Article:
3. In a pre'ssure-closed-and-opened valve device for controlling the flow of fluid pressure, a conduit having an inlet and an outlet at its end portions and through which the fluid, to be controlled, flows from said inlet to said outlet, a main valve seat encompassing said outlet, a closed tubular member disposed axially of and within said conduit between said inlet and said outlet and spaced from the walls of said conduit to form a fluid passage therebetween, the end of said tubular member adjacent said outlet being open and spaced from and aligned with said outlet, stop-means within and intermediate of said tubular member dividing said tubular member into two communicating chambers, a main valve slidably fitted in one chamber between said stop means and said main valve seat and movable to-and-fro relative to said main valve seat, said main valve having surfaces inwardly of said main valve seat and positioned and exposed to said fluid in said conduit at inlet pressure, when said main valve is seated, and tending to move said main valve from said seat, port means in said tubular member dimensioned to admit fluid pressure from said conduit to the other of said chambers at a restricted flow of fluid pressure from said conduit to act on the side of said main valve opposite its seating side, a pilot fluid passage through said main valve of greater crosssectional area than said port means and communicating opposite sides of said main valve and exhausting into said outlet, a needletype pilot valve slidably mounted for reciprocal movement in said other of .said chambers and projecting through said stop means to close the pilot fluid passage in said main valve and to open said pilot fluid passage without mechanically imparting opening movement to said main valve, means normally biasing said pilot valve to open position, and a controllable solenoid surrounding said conduit and having its armature slidably disposed in said other of said chambers and carrying said pilot valve to move said pilot valve against its bias to close said pilot fluid passage in said main valve, when the solenoid is energized, causing fluid pressure in said tubular member to build up therein on said opposite side of said main valve, when the latter is in open position, which, together with the initiating force of said solenoid while said pilot passage is closed, produces an excess of pressure to close and maintain said main valve on its seat, until the solenoid is deenergized.

4. A composite solenoid-operated valve mechanism of the type described comprising a solenoid coil having a passage therethrough forming a conduit for the passage of fluid and having an inlet end and an outlet, a main valve seat encompassing said outlet, an armature slidably mounted in a tubular housing disposed within and spaced from the interior walls of said conduit to form a portion of said conduit therebetween and a guide chamber for said armature, a housing forming a main valve ch mber within and spaced from the interior walls of said conduit and positioned at one end of said armature housing and having one end encompassing said main valve seat, a main valve slidably mounted in said main valve chamber for to-and-fro movement relative to said main valve seat, port means communicating said conduit between its inlet and outlet with said main valve chamber to admit fluid pressure at the seating side of said main valve and to admit relatively restricted flow of pressure at the other side of said main valve, said main valve having a fluid passage therethrough communicating said opposite side thereof and of greater cross-sectional area than said port means which admits pressure to said other side of said main valve and positioned to exhaust into the outlet of said conduit, a pilot valve carried by said armature and positioned to close said fluid passage in said main valve when said solenoid is energized, and means moving said pilot valve to open said fluid passage in said main valve when and while said solenoid is deenergized.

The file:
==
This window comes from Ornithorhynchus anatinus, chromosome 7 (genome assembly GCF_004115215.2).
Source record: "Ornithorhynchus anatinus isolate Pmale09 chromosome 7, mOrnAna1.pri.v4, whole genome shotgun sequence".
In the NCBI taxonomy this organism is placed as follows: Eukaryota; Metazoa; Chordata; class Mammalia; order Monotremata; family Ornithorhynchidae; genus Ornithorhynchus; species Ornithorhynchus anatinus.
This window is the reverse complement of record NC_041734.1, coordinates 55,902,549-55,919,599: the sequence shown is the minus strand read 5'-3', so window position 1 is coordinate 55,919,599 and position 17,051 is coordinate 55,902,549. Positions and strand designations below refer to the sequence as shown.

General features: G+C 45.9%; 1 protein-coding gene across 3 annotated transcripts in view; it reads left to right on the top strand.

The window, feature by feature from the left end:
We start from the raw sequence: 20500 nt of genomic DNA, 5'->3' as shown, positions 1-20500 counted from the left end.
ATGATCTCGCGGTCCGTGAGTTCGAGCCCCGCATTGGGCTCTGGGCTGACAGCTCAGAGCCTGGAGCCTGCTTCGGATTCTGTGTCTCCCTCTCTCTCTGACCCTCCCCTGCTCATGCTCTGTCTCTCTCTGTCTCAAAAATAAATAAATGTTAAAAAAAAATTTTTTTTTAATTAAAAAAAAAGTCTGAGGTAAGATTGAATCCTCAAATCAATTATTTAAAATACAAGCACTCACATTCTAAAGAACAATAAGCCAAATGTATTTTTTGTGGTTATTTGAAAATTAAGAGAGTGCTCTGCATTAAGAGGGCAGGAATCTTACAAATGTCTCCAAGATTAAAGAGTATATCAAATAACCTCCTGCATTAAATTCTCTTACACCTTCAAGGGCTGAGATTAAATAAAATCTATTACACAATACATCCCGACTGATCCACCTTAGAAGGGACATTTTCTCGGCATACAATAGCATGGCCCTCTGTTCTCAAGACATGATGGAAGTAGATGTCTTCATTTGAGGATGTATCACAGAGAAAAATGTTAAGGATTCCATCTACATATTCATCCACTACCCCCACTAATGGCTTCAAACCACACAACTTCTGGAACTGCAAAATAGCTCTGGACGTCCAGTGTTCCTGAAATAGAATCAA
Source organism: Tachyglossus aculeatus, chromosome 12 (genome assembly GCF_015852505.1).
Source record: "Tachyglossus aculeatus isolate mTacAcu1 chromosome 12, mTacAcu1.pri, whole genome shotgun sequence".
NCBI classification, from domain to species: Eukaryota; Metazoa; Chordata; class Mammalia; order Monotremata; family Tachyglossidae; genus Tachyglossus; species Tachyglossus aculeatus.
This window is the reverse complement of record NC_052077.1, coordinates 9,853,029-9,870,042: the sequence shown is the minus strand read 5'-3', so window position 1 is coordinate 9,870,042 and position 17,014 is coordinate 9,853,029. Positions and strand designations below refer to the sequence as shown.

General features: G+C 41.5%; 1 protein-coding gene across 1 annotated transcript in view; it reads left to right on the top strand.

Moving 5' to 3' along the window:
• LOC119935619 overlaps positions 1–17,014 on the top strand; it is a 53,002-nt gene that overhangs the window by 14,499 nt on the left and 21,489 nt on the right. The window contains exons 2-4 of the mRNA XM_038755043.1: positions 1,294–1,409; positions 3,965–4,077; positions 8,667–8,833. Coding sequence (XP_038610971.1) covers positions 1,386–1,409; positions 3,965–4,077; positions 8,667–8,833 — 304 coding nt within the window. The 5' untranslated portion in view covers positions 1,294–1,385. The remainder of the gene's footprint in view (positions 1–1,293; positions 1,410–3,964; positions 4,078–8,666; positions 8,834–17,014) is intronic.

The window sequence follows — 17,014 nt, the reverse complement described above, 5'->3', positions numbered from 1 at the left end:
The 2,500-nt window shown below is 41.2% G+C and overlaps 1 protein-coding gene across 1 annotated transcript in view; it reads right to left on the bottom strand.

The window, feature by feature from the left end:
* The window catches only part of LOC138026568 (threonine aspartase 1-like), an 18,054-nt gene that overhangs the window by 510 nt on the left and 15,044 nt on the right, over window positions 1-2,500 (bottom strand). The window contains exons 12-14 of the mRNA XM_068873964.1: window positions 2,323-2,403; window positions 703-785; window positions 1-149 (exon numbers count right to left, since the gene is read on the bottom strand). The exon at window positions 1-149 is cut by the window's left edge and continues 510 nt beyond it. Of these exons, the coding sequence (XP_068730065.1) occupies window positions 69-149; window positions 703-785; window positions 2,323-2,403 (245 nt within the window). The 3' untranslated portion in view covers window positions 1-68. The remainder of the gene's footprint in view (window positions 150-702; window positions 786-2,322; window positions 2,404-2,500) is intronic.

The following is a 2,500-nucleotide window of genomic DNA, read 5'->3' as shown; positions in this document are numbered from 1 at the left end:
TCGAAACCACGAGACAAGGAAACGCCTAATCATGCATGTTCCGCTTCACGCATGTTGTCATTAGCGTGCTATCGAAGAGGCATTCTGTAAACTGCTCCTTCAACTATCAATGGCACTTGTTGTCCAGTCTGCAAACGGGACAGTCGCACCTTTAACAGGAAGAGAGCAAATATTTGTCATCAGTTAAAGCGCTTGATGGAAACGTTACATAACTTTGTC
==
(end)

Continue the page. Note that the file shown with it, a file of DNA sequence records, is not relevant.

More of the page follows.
5. The subject matter of claim 4, wherein the said restricted communication of the main valve chamber with said fluid conduit at the said other side of the main valve is through said armature chamber and said armature having fluid passage means therein of a greater restricted cross-sectional area than the cross sectional area of said fluid conduit, and wherein said port means includes at least one bleed-port in said armature housing at the end thereof remote from said valve chamber and communicating with the inlet side of said fluid conduit, and wherein there is passage means communicating the armature chamber with said main valve chamber.

6. The sub ect matter of claim 4 herein the means for moving the pilot valve to open the passage in said main valve is a mechanical biasing means and wherein the pilot valve is adjustably mounted on said armature for varying the opening between it and said fluid passage in the main valve when the solenoid is deenergized, and wherein there is a second mechanical biasing means acting on the armature to move it toward said main valve and of less strength than said first mentioned biasing means.

7. The subject matter of claim 4 wherein the pilot valve and the fluid passage in the main valve are in axial alignment, the pilot valve being of the needle type and said fluid passage having an enlarged end portion in which the needle end portion of said pilot valve extends and having a reduced portion upon which the needle extremity of said valve seats, the needle end portion of said pilot valve being formed with at least one flat surface whereby fluid pressure may enter said enlarged portion of said passage in any position of said pilot valve relative to said main valve.